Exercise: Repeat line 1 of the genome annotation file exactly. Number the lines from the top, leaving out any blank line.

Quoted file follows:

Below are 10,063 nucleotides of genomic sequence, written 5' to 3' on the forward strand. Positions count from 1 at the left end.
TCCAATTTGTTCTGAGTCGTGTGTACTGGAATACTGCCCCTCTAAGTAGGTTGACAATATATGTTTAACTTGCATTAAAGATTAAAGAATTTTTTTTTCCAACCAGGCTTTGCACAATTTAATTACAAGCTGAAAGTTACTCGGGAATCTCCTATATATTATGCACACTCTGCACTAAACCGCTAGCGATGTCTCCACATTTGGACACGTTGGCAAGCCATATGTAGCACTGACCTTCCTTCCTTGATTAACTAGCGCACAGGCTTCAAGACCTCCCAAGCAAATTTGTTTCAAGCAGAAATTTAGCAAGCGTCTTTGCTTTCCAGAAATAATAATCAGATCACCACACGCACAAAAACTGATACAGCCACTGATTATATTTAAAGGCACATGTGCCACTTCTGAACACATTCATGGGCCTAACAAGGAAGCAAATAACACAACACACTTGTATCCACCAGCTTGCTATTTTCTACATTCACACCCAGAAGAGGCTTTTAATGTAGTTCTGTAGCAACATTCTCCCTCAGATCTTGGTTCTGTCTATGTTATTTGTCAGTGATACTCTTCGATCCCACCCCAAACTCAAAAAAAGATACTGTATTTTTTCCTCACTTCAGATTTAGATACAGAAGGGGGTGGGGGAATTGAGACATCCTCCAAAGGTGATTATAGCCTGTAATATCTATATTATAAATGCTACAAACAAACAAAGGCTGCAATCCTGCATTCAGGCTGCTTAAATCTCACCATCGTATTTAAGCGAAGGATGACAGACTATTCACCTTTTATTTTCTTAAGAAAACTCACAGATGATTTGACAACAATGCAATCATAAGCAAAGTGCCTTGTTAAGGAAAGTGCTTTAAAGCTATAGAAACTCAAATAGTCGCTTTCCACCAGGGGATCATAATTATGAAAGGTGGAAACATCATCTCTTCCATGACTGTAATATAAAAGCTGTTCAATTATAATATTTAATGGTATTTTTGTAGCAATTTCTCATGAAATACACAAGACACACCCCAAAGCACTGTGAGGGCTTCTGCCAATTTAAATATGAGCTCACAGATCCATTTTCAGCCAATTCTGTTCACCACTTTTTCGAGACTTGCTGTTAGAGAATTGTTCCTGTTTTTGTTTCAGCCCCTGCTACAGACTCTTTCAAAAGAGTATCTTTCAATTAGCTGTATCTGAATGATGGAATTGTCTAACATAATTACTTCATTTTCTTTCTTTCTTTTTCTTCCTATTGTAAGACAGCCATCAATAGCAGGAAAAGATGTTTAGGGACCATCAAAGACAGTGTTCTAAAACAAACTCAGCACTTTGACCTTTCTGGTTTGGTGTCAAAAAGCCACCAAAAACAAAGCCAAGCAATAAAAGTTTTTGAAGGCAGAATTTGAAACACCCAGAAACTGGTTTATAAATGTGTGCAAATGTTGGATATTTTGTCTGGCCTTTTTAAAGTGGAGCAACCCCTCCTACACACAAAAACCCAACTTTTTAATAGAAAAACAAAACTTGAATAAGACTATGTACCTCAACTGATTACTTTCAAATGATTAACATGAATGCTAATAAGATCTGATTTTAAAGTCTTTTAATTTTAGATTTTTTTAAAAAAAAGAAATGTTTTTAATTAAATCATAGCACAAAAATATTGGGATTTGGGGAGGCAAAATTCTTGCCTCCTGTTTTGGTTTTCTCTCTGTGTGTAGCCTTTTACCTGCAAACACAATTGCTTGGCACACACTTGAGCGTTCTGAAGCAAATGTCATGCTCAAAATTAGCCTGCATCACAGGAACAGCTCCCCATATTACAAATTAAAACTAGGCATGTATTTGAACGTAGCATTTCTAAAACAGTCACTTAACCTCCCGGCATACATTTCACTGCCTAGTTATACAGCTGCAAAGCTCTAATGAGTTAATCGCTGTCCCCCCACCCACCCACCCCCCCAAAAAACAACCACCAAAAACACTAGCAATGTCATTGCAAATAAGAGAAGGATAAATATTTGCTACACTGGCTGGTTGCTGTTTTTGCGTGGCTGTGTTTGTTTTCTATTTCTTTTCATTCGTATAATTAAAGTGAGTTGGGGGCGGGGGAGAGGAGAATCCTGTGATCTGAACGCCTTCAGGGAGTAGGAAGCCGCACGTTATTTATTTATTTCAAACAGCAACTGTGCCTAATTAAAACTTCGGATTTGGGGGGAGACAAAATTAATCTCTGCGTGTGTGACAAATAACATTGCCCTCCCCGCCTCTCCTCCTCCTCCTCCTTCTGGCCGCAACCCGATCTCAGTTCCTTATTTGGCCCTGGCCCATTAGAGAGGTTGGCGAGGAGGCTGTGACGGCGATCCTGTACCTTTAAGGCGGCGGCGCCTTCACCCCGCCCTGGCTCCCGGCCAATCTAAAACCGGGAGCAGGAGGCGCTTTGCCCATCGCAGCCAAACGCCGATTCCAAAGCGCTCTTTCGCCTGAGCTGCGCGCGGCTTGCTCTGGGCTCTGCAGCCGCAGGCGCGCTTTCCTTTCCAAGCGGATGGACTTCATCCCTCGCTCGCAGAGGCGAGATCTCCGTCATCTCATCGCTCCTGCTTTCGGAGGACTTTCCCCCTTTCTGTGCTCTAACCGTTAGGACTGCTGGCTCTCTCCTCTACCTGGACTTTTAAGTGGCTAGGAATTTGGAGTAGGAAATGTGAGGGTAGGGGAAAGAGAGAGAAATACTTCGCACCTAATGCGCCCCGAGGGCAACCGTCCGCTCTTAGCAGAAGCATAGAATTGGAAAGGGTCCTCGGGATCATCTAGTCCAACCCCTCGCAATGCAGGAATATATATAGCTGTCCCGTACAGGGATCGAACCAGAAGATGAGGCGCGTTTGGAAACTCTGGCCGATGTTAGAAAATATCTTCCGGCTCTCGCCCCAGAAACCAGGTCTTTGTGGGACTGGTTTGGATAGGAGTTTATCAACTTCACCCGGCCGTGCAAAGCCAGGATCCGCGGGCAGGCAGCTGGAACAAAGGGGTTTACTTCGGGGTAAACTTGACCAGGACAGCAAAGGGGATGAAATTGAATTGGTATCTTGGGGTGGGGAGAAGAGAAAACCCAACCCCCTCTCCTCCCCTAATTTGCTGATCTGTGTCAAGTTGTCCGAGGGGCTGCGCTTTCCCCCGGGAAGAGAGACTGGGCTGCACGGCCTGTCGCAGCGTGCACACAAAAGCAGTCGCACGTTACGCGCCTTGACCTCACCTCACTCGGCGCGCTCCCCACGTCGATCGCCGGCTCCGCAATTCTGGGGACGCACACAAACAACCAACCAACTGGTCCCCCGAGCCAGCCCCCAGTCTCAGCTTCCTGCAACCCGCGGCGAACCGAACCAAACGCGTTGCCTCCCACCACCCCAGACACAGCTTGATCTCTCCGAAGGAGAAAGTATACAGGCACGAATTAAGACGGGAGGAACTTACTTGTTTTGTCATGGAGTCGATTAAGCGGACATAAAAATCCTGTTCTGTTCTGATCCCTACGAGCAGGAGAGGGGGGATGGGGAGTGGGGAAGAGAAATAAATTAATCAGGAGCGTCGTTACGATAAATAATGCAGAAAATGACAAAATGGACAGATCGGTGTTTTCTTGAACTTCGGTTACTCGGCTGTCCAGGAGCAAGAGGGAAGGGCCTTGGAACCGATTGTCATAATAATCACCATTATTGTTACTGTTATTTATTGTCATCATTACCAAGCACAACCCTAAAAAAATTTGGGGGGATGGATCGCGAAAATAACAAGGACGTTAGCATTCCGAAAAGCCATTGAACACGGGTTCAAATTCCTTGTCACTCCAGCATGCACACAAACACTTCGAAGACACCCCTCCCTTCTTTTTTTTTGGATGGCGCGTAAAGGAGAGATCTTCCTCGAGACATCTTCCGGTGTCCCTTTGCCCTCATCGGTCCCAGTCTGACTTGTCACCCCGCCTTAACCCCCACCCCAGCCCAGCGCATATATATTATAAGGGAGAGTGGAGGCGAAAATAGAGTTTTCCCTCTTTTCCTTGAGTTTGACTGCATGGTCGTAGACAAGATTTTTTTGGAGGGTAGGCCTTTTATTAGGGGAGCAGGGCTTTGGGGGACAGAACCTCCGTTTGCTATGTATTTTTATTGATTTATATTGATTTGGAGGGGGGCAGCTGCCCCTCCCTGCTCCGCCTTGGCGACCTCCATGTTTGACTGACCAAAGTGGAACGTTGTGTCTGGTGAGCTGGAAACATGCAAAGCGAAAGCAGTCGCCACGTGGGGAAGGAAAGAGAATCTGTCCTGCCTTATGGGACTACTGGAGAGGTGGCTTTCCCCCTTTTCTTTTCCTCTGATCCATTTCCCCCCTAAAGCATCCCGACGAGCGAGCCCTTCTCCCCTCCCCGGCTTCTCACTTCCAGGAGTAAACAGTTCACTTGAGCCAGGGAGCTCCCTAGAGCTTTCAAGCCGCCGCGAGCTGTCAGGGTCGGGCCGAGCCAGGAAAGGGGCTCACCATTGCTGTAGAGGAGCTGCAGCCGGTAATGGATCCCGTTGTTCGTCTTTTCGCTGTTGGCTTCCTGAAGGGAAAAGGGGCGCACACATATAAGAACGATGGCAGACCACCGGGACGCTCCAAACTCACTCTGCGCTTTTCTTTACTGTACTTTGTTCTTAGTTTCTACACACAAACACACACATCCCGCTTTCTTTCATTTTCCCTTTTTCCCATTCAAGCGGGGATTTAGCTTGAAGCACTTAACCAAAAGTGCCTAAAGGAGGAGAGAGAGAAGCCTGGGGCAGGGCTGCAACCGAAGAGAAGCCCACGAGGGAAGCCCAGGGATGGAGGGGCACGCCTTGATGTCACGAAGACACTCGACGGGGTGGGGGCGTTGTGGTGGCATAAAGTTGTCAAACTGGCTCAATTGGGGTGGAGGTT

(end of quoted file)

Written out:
Below are 10,063 nucleotides of genomic sequence, written 5' to 3' on the forward strand. Positions count from 1 at the left end.